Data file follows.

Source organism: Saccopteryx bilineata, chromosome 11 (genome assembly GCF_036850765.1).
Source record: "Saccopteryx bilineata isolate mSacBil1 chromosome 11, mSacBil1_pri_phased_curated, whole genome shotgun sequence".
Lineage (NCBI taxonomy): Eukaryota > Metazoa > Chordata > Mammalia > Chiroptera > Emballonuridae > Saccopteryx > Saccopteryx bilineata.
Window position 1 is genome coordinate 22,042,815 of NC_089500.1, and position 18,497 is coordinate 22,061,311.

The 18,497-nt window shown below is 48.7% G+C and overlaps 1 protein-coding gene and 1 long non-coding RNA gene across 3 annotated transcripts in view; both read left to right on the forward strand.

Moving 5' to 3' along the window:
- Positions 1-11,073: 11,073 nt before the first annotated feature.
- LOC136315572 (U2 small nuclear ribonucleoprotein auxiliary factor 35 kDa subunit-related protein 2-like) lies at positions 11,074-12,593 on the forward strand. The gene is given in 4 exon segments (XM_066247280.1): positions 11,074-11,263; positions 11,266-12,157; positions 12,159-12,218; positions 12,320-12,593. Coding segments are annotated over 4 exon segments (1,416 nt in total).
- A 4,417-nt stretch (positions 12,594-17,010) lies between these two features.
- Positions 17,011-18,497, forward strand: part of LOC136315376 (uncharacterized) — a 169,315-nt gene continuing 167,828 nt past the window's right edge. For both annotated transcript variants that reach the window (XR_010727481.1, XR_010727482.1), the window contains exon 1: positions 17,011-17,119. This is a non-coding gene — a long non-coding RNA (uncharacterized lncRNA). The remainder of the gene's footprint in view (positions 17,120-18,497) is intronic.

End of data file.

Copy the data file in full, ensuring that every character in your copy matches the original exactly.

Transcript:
Source organism: Saccopteryx bilineata, chromosome 11 (genome assembly GCF_036850765.1).
Source record: "Saccopteryx bilineata isolate mSacBil1 chromosome 11, mSacBil1_pri_phased_curated, whole genome shotgun sequence".
Lineage (NCBI taxonomy): Eukaryota > Metazoa > Chordata > Mammalia > Chiroptera > Emballonuridae > Saccopteryx > Saccopteryx bilineata.
Window position 1 is genome coordinate 22,042,815 of NC_089500.1, and position 18,497 is coordinate 22,061,311.

The 18,497-nt window shown below is 48.7% G+C and overlaps 1 protein-coding gene and 1 long non-coding RNA gene across 3 annotated transcripts in view; both read left to right on the forward strand.

Moving 5' to 3' along the window:
- Positions 1-11,073: 11,073 nt before the first annotated feature.
- LOC136315572 (U2 small nuclear ribonucleoprotein auxiliary factor 35 kDa subunit-related protein 2-like) lies at positions 11,074-12,593 on the forward strand. The gene is given in 4 exon segments (XM_066247280.1): positions 11,074-11,263; positions 11,266-12,157; positions 12,159-12,218; positions 12,320-12,593. Coding segments are annotated over 4 exon segments (1,416 nt in total).
- A 4,417-nt stretch (positions 12,594-17,010) lies between these two features.
- Positions 17,011-18,497, forward strand: part of LOC136315376 (uncharacterized) — a 169,315-nt gene continuing 167,828 nt past the window's right edge. For both annotated transcript variants that reach the window (XR_010727481.1, XR_010727482.1), the window contains exon 1: positions 17,011-17,119. This is a non-coding gene — a long non-coding RNA (uncharacterized lncRNA). The remainder of the gene's footprint in view (positions 17,120-18,497) is intronic.